He doesn't know exactly how much time has passed since Shining Path guerrillas kidnapped him and put him to work on a slave-labor farm deep in the Peruvian jungle.
The recently rescued man, who cannot be named for security reasons, knows he was about 18 when the Maoist rebels abducted him from his rural village. He is over 40 now, with a son and daughter born in captivity who are still in the guerrillas' hands.
The Ashaninka indigenous man is one of 54 people, most of them children, rescued by the army last month from Shining Path labor camps in a densely forested corner of the Amazon known as VRAEM — the Valley of the Apurimac, Ene and Mantaro Rivers.
After being flown out by helicopter and placed under protection at a military base in the central town of Mazamari, they tell horror stories of stolen lives spent in slavery.
"I was there against my will. I lived in fear," the traumatized indigenous man said through a translator.
"Shining Path did a lot of harm, killed a lot of people. I wanted to escape, but I was afraid they would kill me," said the man, who was put to work farming crops to feed his fellow captives.
Others were forced to farm coca for cocaine production — now Shining Path's main activity — and to have children with guerrillas, who were then inducted into the rebels' ranks, according to officials.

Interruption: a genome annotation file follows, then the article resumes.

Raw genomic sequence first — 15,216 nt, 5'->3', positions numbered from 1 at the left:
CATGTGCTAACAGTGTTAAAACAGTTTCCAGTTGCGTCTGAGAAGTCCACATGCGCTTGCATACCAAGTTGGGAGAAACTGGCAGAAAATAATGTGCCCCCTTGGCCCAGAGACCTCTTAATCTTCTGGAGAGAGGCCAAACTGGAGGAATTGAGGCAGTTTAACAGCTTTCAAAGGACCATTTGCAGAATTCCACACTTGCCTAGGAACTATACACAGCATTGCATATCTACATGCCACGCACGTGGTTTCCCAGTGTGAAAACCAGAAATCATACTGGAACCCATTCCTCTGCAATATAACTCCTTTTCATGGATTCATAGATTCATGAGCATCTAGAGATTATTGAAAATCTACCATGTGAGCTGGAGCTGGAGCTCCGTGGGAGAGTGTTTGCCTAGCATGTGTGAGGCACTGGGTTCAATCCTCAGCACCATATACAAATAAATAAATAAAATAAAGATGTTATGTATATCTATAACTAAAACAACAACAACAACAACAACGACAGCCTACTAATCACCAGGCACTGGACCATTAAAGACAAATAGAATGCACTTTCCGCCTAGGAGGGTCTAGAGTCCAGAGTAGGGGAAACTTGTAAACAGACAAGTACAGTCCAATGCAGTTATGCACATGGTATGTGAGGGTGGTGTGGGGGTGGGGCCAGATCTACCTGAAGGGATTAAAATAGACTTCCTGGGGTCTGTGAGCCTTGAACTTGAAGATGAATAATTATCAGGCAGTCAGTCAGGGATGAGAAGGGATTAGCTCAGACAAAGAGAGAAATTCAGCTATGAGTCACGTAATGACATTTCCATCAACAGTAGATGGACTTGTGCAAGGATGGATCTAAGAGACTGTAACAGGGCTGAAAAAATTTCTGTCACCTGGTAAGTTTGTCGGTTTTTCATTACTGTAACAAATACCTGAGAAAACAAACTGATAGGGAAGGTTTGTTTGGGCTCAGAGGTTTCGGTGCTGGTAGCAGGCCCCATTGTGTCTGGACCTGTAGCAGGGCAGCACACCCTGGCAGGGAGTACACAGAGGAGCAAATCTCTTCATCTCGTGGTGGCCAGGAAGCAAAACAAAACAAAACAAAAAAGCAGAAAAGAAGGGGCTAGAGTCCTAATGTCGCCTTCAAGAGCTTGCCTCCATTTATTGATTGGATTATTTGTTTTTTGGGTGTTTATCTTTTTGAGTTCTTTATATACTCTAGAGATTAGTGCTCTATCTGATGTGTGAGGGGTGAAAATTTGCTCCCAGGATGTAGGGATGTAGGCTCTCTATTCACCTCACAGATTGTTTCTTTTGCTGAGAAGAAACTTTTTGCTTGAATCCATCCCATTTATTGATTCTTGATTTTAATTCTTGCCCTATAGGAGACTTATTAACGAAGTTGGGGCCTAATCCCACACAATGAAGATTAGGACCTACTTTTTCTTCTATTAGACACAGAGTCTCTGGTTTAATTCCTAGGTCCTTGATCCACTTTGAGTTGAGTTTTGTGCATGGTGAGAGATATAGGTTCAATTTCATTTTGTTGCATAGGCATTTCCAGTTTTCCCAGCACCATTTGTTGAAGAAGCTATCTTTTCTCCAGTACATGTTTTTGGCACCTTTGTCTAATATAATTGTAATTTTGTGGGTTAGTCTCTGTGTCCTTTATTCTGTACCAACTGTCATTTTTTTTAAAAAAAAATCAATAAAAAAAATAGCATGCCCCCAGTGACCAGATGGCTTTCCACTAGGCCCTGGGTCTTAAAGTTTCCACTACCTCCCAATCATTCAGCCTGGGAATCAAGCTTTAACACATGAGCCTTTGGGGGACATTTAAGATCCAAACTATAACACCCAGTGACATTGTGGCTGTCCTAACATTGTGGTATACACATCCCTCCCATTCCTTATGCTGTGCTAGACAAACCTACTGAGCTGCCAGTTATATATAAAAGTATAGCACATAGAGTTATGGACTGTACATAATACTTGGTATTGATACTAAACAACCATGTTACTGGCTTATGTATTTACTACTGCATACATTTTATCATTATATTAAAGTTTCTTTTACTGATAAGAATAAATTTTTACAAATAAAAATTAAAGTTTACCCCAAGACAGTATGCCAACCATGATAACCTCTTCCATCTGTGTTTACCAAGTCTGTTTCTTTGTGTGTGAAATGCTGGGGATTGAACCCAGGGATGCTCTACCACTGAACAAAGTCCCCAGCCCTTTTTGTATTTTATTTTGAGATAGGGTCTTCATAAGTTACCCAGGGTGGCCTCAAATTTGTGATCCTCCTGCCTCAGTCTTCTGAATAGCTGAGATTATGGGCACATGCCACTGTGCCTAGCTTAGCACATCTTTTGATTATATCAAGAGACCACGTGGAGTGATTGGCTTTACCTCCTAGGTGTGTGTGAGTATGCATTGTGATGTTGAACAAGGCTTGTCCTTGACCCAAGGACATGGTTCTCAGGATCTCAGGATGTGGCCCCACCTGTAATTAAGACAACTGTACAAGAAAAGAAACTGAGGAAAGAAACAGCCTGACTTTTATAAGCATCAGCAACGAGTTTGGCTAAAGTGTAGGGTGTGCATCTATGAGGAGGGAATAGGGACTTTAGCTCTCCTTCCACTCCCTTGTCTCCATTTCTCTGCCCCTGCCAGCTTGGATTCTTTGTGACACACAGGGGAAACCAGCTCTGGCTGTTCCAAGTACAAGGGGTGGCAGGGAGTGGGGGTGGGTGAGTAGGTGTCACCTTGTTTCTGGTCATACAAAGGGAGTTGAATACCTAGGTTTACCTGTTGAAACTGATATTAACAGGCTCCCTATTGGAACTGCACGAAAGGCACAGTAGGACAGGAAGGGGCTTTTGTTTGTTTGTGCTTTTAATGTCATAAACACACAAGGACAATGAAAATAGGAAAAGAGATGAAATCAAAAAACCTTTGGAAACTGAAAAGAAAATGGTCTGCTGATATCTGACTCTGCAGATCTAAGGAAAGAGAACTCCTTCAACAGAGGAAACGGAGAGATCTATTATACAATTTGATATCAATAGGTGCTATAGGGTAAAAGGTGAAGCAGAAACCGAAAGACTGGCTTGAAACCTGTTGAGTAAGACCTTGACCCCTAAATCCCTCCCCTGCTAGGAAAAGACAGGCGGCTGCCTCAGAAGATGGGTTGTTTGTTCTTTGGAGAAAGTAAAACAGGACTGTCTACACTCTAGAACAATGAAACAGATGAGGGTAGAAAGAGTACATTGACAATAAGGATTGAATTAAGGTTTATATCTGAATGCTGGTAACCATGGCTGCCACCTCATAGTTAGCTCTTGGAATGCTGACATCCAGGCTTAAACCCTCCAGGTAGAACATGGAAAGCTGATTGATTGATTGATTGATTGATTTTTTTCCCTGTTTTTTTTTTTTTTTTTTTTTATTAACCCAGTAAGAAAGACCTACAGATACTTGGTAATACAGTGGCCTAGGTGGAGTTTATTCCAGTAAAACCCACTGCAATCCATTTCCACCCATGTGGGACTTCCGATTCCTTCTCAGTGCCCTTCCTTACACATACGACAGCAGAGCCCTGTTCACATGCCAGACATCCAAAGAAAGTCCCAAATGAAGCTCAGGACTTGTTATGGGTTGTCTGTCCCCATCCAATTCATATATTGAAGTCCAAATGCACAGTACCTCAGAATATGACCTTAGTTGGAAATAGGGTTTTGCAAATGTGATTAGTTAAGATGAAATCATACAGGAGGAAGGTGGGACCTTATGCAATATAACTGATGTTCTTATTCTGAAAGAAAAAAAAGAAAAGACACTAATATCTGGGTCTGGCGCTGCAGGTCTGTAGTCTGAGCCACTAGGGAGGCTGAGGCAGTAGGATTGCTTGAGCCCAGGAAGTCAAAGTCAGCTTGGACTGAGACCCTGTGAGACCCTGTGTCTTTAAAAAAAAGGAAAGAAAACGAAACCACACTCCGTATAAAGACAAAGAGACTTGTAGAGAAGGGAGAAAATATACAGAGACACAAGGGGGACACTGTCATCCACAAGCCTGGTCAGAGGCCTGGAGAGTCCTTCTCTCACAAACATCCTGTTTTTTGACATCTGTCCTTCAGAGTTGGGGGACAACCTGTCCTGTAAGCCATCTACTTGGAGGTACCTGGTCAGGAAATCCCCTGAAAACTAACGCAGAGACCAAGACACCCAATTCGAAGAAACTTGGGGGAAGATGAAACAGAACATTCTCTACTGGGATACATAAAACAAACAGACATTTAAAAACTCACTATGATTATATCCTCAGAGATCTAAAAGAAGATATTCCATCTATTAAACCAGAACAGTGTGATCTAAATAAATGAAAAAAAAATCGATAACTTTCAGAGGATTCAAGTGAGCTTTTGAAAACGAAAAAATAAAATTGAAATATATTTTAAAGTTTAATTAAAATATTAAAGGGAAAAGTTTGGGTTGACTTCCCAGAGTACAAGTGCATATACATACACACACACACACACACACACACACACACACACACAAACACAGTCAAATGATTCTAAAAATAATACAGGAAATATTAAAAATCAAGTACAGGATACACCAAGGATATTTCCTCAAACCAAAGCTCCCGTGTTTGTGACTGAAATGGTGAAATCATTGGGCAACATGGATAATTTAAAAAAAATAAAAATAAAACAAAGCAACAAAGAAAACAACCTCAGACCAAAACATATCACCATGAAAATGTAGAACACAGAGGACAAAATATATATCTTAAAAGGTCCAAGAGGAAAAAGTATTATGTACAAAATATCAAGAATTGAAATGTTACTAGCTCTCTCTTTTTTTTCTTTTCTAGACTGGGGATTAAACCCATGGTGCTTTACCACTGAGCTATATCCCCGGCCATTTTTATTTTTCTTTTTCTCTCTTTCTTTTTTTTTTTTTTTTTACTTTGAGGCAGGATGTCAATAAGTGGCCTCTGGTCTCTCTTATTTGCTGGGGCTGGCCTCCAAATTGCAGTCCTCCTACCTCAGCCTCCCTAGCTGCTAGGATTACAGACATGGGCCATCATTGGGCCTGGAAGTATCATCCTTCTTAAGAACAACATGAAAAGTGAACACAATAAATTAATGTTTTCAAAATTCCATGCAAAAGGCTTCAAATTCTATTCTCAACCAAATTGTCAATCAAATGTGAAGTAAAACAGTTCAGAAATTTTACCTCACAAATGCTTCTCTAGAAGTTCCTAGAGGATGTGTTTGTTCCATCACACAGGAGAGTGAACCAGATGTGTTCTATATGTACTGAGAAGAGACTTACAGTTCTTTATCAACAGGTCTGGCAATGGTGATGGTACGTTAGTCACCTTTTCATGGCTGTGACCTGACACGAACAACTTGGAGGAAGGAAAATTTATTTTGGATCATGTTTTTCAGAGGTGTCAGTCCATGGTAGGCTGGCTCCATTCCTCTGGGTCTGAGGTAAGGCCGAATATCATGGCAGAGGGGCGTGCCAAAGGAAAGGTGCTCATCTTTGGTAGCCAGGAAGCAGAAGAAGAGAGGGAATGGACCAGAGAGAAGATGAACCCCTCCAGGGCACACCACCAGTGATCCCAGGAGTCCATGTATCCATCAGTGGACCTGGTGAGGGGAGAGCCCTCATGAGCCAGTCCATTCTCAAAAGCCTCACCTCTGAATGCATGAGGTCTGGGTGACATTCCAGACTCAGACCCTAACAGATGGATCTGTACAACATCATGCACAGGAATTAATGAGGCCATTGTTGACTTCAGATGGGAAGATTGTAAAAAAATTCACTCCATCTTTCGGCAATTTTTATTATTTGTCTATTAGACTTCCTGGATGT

Shining Path, whose war against the Peruvian government left 69,000 people dead in the 1980s and 90s, was mostly dismantled after the capture of its leader Abimael Guzman in 1992.
But its remnants remain active in coca-growing regions, a fact underlined by the dramatic rescue of the 54 captives.
The government estimates Shining Path today has some 350 members, including 80 armed fighters.
Officials say the rebels are still holding 60 to 80 more children.
"The children start out working in the coca fields. When they're 12 or 14 years old, they join Shining Path's operational forces," said Defense Minister Jakke Valakivi.
"It's incredible how the kids who were born and grew up in the camps can track a person in the jungle, figure out how long ago his footprints were left and smell someone from outside by his deodorant or his soap," one soldier who took part in the rescue operations told AFP.
'Pol Pot strategy'
Many of the hostages have no official identity, having been born in captivity. The adults often do not know how old they are.
One Ashaninka woman remembered she was eight years old when she was kidnapped. She calculated she must be over 30 today.
Another former captive who now helps the army find Shining Path labor camps recalled being kidnapped as a child with his family.
A guerrilla killed his father before his eyes and forced him to kill a friend. Then the rebel raped and impregnated his mother and sister.
The head of the commando unit that rescued the captives, General Cesar Astudillo, said the rebels use a "Pol Pot strategy" like the brutal Khmer Rouge regime in Cambodia in the 1970s.
"They divide up captured families and put them in different camps. Then they threaten to kill them if they escape," he said.
Locating the remaining captives is challenging in a remote region where the trees can grow up to 40 meters (130 feet) tall and the view from the sky is of a vast, unbroken carpet of green.
"In the jungle, it's very difficult to detect someone from above," said one soldier setting out for a helicopter patrol.